Saturday, 28 April 2012 01:27

Simien National Park

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Massive erosion over the years on the Ethiopian plateau has created one of the most spectacular landscapes in the world, with jagged mountain peaks, deep valleys and sharp precipices dropping some 1,500 m. The park is home to some extremely rare animals such as the Gelada baboon, the Simien fox and the Walia ibex, a goat found nowhere else in the world.

Massive erosion over the years on the Ethiopian plateau has created one of the most spectacular landscapes in the world, with jagged mountain peaks, deep valleys and sharp precipices dropping some 1,500 m.

The site is located in the western Simen Mountains, 120 km north-east of Gondar in Begemder Province, north-west Ethiopia. With its abundance of creviced basalt rock, Simen serves as an ideal water catchment area, replenished by two wet seasons and the Mayshasha River, which weaves its way north to south through the national park. Consequently the park is rich in a wide range of wildlife and vegetation.

The vegetation is a mixture of afro-alpine woods, heath forest and high montane vegetation. Higher altitudes support montane savannah and montane moor land with tree heath, giant lobelia, yellow primrose, everlastings, lady's mantle and mosses (Grimmiaceae). Lichen drapes the high-altitude forest trees. Ridge tops and gorge sides support coarse grassland with herbs thickets, scattered, and creepers. Forests of St John's wort once flourished at 3,000-3,800 m, but few still remain. There are high, but unquantified, levels of endemism.

The park is home to some extremely rare animals such as the gelada baboon, Simen foxand walia ibex, a goat found nowhere else in the world. Walia ibex on the north scarp of the massif are endemic to the Simen Mountains, with most of the population occurring in the park. Simen fox are endemic to Ethiopia, and other mammals include the hamadryas baboon, colobus monkey, leopard, caracal, wild cat, spotted hyena, jackal and several large herbivores, including bushbuck, common duiker and klipspringer. The 400 bird species include lammergeyer, Verreaux's eagle, kestrel, lanner falcon and augur buzzard. A total of 21 mammals have been recorded, with three endemics and 63 bird species, including seven endemics.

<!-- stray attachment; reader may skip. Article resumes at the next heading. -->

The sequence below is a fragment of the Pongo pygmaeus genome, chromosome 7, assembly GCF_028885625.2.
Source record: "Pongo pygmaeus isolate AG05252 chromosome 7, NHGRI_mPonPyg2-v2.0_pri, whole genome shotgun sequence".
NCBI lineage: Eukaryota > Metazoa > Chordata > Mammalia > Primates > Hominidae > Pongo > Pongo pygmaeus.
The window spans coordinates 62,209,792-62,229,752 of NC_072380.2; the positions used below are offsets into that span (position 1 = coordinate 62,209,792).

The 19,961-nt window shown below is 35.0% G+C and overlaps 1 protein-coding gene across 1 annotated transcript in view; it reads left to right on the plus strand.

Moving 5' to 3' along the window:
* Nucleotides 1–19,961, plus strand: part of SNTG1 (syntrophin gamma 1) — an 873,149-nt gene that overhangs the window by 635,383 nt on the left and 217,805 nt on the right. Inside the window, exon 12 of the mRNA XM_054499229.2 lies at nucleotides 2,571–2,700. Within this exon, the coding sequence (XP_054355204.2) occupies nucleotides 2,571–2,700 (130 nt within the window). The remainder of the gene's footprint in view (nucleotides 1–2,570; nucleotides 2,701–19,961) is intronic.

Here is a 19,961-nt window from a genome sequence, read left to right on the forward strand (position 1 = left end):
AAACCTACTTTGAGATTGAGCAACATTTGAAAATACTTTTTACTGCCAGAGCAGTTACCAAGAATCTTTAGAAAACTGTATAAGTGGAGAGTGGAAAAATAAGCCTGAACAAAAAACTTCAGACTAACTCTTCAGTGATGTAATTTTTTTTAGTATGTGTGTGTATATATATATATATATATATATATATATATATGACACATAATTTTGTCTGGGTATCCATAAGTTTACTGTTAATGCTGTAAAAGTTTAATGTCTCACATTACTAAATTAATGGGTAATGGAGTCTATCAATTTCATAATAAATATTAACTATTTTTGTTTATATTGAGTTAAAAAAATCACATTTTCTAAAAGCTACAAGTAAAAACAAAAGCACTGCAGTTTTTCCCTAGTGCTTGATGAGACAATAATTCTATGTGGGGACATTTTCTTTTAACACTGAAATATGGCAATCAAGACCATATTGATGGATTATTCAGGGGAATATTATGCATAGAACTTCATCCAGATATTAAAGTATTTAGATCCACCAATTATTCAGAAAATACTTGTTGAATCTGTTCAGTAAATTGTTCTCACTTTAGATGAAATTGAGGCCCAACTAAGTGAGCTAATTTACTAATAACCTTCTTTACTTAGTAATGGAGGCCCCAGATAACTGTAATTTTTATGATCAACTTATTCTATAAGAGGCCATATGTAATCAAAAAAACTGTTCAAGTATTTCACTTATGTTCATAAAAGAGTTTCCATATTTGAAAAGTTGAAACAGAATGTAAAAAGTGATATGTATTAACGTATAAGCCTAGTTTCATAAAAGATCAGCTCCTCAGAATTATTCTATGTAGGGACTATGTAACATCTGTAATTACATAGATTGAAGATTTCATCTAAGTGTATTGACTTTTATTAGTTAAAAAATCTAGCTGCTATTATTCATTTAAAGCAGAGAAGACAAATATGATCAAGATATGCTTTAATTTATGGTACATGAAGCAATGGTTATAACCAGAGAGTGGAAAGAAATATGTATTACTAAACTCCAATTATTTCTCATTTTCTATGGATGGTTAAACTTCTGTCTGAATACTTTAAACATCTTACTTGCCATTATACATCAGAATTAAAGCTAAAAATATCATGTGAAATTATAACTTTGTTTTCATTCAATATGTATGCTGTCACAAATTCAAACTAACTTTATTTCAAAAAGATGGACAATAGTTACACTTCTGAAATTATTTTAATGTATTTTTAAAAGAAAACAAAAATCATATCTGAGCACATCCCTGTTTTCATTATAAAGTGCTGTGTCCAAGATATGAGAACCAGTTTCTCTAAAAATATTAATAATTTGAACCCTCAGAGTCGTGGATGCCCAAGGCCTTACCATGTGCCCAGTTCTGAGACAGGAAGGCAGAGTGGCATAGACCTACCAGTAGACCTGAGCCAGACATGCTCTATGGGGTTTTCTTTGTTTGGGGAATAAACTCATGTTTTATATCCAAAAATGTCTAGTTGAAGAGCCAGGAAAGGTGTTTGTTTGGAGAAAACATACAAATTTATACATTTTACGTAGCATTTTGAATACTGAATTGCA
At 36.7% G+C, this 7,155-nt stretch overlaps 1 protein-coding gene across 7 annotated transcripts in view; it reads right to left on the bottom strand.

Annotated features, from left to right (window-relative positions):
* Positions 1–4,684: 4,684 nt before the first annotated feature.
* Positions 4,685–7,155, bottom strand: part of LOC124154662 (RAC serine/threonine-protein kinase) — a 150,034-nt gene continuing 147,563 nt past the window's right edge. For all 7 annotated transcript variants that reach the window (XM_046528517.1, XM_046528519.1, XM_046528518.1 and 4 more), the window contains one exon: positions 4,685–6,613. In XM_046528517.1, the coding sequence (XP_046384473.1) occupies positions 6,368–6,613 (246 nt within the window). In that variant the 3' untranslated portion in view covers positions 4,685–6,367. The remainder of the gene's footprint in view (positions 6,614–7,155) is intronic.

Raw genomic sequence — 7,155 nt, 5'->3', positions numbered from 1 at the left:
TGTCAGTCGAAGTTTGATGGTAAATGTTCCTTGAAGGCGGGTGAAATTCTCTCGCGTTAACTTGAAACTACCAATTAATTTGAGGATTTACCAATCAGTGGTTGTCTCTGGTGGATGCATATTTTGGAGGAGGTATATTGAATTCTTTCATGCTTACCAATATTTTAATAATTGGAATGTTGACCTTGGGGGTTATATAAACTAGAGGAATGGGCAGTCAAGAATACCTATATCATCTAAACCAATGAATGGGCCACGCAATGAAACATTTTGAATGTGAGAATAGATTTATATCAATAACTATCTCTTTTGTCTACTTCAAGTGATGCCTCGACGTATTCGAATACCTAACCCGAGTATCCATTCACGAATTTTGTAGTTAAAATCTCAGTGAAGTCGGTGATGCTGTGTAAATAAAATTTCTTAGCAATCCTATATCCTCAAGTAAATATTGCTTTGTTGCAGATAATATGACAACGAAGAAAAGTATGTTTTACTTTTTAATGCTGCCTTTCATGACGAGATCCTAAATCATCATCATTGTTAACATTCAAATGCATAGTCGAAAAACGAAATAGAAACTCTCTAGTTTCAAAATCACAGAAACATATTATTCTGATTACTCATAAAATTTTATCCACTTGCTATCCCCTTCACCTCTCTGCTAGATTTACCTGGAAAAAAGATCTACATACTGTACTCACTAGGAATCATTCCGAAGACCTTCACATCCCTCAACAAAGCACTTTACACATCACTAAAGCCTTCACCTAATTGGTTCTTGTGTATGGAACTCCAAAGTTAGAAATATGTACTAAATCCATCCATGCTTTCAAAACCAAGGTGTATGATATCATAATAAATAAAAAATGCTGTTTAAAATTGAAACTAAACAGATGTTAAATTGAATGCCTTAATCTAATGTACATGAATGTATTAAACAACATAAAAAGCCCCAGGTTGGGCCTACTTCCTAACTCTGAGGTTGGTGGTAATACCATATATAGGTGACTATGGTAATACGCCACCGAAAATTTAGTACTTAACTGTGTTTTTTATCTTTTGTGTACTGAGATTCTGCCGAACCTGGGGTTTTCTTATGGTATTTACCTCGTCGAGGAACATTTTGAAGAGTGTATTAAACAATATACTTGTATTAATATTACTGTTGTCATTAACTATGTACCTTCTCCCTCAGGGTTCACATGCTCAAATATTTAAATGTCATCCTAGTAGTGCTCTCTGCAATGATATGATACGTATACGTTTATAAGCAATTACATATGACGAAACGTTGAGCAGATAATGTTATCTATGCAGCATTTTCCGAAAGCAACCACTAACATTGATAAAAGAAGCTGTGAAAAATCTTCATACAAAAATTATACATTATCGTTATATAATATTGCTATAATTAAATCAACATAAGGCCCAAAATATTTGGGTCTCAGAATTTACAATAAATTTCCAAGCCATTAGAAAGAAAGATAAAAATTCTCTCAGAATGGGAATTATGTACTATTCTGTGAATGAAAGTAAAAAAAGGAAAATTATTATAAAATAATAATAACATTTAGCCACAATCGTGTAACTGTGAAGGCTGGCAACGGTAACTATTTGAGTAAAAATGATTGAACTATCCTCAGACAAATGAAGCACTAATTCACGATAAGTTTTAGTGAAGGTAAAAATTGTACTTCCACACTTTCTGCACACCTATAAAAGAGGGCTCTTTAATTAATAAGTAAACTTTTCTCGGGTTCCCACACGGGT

The Simen region has been inhabited by human settlers and cultivators for at least 2,000 years. Today it is surrounded by old cultural centres such as Aksum, where over 100 hand-carved stone monoliths (stelae) can be found, Lalibela and Gonder, where curious 15th-century churches and palaces still stand. Erosion indicates that cultivation first started on the gentler slopes of the highland valleys but later extended onto steeper slopes. Simen is at the crossing of old trade routes and records of various local features were made in the 18th and 19th centuries.

Source: UNESCO/CLT/WHC

 

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